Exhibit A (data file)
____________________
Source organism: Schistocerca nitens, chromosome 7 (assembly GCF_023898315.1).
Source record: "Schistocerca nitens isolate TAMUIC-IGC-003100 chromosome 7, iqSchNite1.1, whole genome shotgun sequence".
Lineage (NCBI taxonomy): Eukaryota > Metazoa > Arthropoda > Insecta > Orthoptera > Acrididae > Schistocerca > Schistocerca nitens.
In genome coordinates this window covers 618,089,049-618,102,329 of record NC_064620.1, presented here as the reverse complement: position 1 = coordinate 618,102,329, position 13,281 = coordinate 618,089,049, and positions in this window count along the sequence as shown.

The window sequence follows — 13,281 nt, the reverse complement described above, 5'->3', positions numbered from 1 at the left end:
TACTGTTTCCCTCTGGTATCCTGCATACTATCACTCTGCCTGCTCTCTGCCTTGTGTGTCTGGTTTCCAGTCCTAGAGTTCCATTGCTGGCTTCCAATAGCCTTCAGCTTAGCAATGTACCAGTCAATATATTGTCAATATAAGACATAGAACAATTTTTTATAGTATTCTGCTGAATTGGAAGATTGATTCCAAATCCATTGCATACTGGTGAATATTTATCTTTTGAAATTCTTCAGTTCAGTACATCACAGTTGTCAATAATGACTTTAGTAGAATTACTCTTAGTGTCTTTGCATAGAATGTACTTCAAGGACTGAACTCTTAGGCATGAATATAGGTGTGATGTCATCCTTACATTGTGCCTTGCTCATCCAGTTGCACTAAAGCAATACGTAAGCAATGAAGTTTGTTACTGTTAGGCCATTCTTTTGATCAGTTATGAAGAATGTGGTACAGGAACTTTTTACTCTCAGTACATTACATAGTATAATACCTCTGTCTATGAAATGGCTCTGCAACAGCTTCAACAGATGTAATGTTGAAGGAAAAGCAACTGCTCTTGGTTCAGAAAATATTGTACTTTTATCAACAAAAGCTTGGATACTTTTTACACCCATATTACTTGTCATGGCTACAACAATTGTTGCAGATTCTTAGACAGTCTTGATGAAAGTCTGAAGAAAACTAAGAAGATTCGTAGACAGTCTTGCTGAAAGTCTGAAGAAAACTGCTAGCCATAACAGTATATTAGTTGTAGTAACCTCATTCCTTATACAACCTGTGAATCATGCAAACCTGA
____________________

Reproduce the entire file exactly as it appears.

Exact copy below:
Source organism: Schistocerca nitens, chromosome 7 (assembly GCF_023898315.1).
Source record: "Schistocerca nitens isolate TAMUIC-IGC-003100 chromosome 7, iqSchNite1.1, whole genome shotgun sequence".
Lineage (NCBI taxonomy): Eukaryota > Metazoa > Arthropoda > Insecta > Orthoptera > Acrididae > Schistocerca > Schistocerca nitens.
In genome coordinates this window covers 618,089,049-618,102,329 of record NC_064620.1, presented here as the reverse complement: position 1 = coordinate 618,102,329, position 13,281 = coordinate 618,089,049, and positions in this window count along the sequence as shown.

The window sequence follows — 13,281 nt, the reverse complement described above, 5'->3', positions numbered from 1 at the left end:
TACTGTTTCCCTCTGGTATCCTGCATACTATCACTCTGCCTGCTCTCTGCCTTGTGTGTCTGGTTTCCAGTCCTAGAGTTCCATTGCTGGCTTCCAATAGCCTTCAGCTTAGCAATGTACCAGTCAATATATTGTCAATATAAGACATAGAACAATTTTTTATAGTATTCTGCTGAATTGGAAGATTGATTCCAAATCCATTGCATACTGGTGAATATTTATCTTTTGAAATTCTTCAGTTCAGTACATCACAGTTGTCAATAATGACTTTAGTAGAATTACTCTTAGTGTCTTTGCATAGAATGTACTTCAAGGACTGAACTCTTAGGCATGAATATAGGTGTGATGTCATCCTTACATTGTGCCTTGCTCATCCAGTTGCACTAAAGCAATACGTAAGCAATGAAGTTTGTTACTGTTAGGCCATTCTTTTGATCAGTTATGAAGAATGTGGTACAGGAACTTTTTACTCTCAGTACATTACATAGTATAATACCTCTGTCTATGAAATGGCTCTGCAACAGCTTCAACAGATGTAATGTTGAAGGAAAAGCAACTGCTCTTGGTTCAGAAAATATTGTACTTTTATCAACAAAAGCTTGGATACTTTTTACACCCATATTACTTGTCATGGCTACAACAATTGTTGCAGATTCTTAGACAGTCTTGATGAAAGTCTGAAGAAAACTAAGAAGATTCGTAGACAGTCTTGCTGAAAGTCTGAAGAAAACTGCTAGCCATAACAGTATATTAGTTGTAGTAACCTCATTCCTTATACAACCTGTGAATCATGCAAACCTGA